The TIP with Meg Cunningham

There was no significant fraud in Maricopa County, Arizona, during the 2020 election, partisan election reviewers reaffirmed in testimony before the House Oversight Committee on Thursday.

The state Senate-ordered review of the county’s presidential election detailed its findings from September, nearly 11 months after the election. After over $6 million in costs from private donors, the review concluded once again that President Joe Biden won the election in Maricopa County.

Ross D. Franklin/AP, FILEIn this Oct. 20, 2020, file photo, voters drop off ballots as volunteers look on at the Maricopa County Recorder’s Office in Phoenix.

“The most significant findings of the audit is that the hand count of the physical ballots very closely matches the county’s official results in the presidential and U.S. Senate races,” former Arizona Secretary of State Ken Bennett, who served as the Senate’s liaison with auditors, said in his testimony.

Still, Rep. Andy Biggs of Arizona, who has supported the claims about fraud in the election, said in the hearing Thursday that “we don’t know” if Biden won the election. Despite the report’s findings, Biggs, Trump and other Arizona Republicans are asserting that election integrity was compromised, as similar efforts ramp up across the country to “audit” the 2020 results.

THE PLAYLIST ABC News’ “Start Here” podcast.
On Friday morning ABC’s Sony Salzman will explain the FDA’s decision-making process on Pfizer’s vaccine for children aged 5 to 11. Then, ABC News’ Matt Gutman is in California with an update on the oil spill and its possible causes. And, ABC’s Aaron Katersky reports on the NBA insurance fraud scandal. http://apple.co/2HPocUL


  • President Joe Biden receives the president’s daily briefing Friday morning at 9:30 a.m. He will deliver remarks on the September jobs report at 11 a.m. and speak again on restoring protections for national monuments at 1:45 p.m. The president will receive his weekly economic briefing at 2:30 p.m before departing the White House at 6:15 p.m. to travel to Wilmington, Delaware.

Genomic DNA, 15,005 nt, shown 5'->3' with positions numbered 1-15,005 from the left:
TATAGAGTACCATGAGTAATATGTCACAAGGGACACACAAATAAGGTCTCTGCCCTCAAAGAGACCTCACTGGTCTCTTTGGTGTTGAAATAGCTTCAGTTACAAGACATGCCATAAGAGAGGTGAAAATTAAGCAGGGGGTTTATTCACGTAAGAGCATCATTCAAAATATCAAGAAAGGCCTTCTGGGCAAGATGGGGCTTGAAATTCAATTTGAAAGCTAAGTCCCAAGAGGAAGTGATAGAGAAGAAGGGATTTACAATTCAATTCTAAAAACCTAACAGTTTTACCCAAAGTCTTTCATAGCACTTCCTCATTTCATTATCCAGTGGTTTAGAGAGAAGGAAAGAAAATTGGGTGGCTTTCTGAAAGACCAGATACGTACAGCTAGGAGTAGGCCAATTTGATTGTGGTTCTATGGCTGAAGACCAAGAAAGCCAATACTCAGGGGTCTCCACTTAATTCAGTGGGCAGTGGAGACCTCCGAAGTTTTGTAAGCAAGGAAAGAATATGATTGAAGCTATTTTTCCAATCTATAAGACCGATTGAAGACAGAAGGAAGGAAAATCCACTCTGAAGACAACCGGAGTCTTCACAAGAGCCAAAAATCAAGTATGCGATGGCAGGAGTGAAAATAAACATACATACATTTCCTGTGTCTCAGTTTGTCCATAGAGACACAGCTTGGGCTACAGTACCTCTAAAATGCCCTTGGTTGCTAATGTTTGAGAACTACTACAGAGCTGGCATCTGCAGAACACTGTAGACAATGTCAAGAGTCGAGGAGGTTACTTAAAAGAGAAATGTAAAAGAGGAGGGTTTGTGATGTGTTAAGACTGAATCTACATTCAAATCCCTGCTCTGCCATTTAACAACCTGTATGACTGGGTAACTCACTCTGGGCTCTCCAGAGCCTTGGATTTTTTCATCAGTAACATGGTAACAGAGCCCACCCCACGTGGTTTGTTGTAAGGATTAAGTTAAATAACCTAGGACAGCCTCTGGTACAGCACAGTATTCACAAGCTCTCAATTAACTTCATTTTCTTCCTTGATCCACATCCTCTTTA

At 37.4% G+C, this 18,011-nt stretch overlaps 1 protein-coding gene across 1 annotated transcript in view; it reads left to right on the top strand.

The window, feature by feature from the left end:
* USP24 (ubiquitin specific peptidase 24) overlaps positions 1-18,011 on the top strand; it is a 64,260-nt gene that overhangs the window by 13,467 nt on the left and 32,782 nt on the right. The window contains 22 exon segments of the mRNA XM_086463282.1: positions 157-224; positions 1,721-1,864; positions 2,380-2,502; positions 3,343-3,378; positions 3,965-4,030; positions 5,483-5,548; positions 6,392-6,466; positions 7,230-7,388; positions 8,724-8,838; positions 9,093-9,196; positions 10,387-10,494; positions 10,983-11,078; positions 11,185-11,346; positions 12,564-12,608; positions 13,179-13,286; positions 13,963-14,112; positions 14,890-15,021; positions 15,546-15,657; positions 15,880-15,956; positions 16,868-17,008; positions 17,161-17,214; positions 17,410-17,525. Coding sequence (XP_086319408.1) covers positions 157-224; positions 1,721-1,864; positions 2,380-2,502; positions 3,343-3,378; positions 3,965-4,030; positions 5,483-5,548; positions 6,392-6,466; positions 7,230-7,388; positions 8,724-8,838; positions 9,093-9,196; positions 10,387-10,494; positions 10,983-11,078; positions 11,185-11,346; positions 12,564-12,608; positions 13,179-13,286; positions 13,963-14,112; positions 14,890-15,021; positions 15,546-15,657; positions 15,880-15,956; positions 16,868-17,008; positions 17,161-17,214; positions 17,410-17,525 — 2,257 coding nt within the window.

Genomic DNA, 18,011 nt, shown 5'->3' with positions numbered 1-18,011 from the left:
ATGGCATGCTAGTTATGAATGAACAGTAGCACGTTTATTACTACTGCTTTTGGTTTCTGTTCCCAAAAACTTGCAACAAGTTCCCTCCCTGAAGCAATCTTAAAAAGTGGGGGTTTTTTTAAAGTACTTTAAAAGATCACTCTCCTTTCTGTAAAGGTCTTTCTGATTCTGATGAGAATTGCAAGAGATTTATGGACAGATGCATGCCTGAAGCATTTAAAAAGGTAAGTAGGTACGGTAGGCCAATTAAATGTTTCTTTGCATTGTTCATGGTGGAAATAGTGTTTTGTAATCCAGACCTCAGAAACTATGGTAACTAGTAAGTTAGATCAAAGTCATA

• White House press secretary Jen Psaki will hold a press briefing Friday at 2:30 p.m.
  • The Democratic National Committee Rules and Bylaws Committee virtually meets at 2 p.m. as part of the national party’s Fall Meeting.
  • Sen. Tim Scott, R-S.C., attends the New Hampshire Republican Party’s 2nd Annual Amos Tuck Dinner in Manchester, New Hampshire, at 4 p.m.
  • Secretary of State Antony Blinken travels to Mexico City, Mexico to co-lead the U.S. delegation to the U.S.-Mexico High Level Security Dialogue.
  • Biden, DNC Chairman Jaime Harrison, New Jersey Gov. Phil Murphy and former Gov. Terry McAuliffe deliver remarks virtually at the DNC Fall Meeting’s General Session beginning at 11 a.m.
  • Former President Donald Trump holds a rally at the Iowa State Fairgrounds in Des Moines Saturday. Sen. Chuck Grassley, Gov. Kim Reynolds, Rep. Mariannette Miller-Meeks and Rep. Ashley Hinson give remarks during the pre-preprogram, which begins at 4:30 p.m. CT. Trump delivers remarks at 7 p.m. CT
  • Sunday on ABC’s “This Week” The Powerhouse Roundtable discusses all the week’s politics with former DNC Chair and ABC News Contributor Donna Brazile, former New Jersey governor and ABC News Contributor Chris Christie, Executive Editor of the Associated Press Julie Pace and New York Times White House Correspondent Maggie Haberman.
  • Comments (0)Share to FacebookShare to TwitterEmail this article

    Sourse: abcnews.go.com

    Related posts

    Leave a Reply

    Your email address will not be published. Required fields are marked *